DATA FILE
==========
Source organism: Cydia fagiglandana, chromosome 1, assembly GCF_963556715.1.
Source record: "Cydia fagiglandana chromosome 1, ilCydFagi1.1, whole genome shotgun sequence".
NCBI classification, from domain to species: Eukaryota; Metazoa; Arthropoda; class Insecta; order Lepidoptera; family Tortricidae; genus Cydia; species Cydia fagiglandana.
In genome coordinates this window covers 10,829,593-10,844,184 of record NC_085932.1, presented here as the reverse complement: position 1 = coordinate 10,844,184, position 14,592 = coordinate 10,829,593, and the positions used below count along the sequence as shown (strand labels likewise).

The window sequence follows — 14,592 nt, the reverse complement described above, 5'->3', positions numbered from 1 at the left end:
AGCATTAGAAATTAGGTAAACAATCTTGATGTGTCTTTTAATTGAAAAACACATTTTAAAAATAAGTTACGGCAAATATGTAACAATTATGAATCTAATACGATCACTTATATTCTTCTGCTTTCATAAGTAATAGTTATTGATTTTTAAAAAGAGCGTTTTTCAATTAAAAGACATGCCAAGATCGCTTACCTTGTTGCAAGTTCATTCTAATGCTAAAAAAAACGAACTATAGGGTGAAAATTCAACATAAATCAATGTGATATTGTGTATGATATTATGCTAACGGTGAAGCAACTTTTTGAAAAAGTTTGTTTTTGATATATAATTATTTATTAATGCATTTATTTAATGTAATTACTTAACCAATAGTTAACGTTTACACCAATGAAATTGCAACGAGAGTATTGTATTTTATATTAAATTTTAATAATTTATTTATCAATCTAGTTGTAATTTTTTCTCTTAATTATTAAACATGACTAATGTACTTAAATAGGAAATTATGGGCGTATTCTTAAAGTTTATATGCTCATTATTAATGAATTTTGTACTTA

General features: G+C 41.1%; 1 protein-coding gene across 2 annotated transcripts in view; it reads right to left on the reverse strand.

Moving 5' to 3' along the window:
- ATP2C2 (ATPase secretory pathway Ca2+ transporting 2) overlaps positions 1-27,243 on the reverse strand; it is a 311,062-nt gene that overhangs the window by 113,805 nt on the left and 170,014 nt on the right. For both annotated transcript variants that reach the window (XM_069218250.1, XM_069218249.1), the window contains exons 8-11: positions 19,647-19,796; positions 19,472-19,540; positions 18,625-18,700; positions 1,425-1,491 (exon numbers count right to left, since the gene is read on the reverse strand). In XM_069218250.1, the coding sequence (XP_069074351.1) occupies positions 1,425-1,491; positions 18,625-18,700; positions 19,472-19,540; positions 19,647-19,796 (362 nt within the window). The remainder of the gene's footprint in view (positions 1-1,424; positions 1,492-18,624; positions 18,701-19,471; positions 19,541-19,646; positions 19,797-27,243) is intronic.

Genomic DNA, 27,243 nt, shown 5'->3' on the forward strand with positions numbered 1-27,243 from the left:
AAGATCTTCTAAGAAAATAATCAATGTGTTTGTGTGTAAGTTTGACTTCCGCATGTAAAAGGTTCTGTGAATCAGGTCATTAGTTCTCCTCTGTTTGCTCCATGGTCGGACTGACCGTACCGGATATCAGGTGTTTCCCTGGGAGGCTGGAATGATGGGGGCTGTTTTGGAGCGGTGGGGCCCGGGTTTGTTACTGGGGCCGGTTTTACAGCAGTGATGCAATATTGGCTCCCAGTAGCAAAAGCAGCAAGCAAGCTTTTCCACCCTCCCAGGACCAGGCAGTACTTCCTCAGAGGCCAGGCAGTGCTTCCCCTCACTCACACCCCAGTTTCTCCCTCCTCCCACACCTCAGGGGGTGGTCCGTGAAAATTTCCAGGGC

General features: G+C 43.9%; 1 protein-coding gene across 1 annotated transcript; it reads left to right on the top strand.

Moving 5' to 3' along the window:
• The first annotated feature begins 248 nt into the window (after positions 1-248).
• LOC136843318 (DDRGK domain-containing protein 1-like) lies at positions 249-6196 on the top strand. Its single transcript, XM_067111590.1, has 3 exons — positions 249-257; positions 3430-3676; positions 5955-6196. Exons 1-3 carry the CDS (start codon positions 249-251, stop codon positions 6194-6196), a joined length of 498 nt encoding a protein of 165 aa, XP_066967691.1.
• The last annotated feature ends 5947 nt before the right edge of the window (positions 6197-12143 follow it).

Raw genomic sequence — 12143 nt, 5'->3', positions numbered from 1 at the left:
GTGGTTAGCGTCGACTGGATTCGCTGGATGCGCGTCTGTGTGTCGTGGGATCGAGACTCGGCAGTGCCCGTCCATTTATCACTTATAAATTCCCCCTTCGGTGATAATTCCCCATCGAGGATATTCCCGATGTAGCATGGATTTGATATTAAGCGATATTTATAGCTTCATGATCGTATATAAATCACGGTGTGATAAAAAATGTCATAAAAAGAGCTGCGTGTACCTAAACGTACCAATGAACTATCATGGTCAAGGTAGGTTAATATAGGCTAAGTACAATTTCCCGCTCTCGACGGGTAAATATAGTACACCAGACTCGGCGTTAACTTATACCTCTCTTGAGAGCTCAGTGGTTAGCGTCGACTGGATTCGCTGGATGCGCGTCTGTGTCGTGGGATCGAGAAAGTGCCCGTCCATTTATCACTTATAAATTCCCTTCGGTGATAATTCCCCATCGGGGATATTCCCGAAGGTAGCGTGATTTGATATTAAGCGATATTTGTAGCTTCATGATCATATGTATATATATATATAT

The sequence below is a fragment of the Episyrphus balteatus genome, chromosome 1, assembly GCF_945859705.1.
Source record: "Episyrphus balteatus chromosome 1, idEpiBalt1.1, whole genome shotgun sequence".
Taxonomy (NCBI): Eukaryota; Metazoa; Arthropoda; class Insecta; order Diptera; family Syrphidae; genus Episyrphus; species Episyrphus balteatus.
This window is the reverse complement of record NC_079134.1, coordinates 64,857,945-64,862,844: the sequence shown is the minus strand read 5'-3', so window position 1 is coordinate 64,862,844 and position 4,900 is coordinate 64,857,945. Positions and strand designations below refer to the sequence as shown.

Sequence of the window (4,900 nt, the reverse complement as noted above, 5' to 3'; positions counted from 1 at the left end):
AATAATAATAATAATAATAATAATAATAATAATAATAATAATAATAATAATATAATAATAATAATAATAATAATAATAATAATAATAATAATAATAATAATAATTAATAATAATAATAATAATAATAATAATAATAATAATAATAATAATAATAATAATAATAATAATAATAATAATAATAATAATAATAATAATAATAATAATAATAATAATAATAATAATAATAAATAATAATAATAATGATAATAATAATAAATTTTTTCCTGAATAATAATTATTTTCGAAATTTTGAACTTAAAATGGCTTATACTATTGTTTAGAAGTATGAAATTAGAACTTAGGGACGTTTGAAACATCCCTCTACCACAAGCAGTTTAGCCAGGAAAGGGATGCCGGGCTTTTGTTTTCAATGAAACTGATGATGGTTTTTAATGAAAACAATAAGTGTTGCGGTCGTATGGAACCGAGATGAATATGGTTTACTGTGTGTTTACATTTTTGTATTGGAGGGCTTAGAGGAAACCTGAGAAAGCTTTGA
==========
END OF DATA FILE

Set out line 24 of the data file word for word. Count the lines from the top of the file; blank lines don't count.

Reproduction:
AATAATAATAATAATAATAATAATAATAATAATAATAATAATAATAATAATATAATAATAATAATAATAATAATAATAATAATAATAATAATAATAATAATAATTAATAATAATAATAATAATAATAATAATAATAATAATAATAATAATAATAATAATAATAATAATAATAATAATAATAATAATAATAATAATAATAATAATAATAATAATAATAATAATAATAAATAATAATAATAATGATAATAATAATAAATTTTTTCCTGAATAATAATTATTTTCGAAATTTTGAACTTAAAATGGCTTATACTATTGTTTAGAAGTATGAAATTAGAACTTAGGGACGTTTGAAACATCCCTCTACCACAAGCAGTTTAGCCAGGAAAGGGATGCCGGGCTTTTGTTTTCAATGAAACTGATGATGGTTTTTAATGAAAACAATAAGTGTTGCGGTCGTATGGAACCGAGATGAATATGGTTTACTGTGTGTTTACATTTTTGTATTGGAGGGCTTAGAGGAAACCTGAGAAAGCTTTGA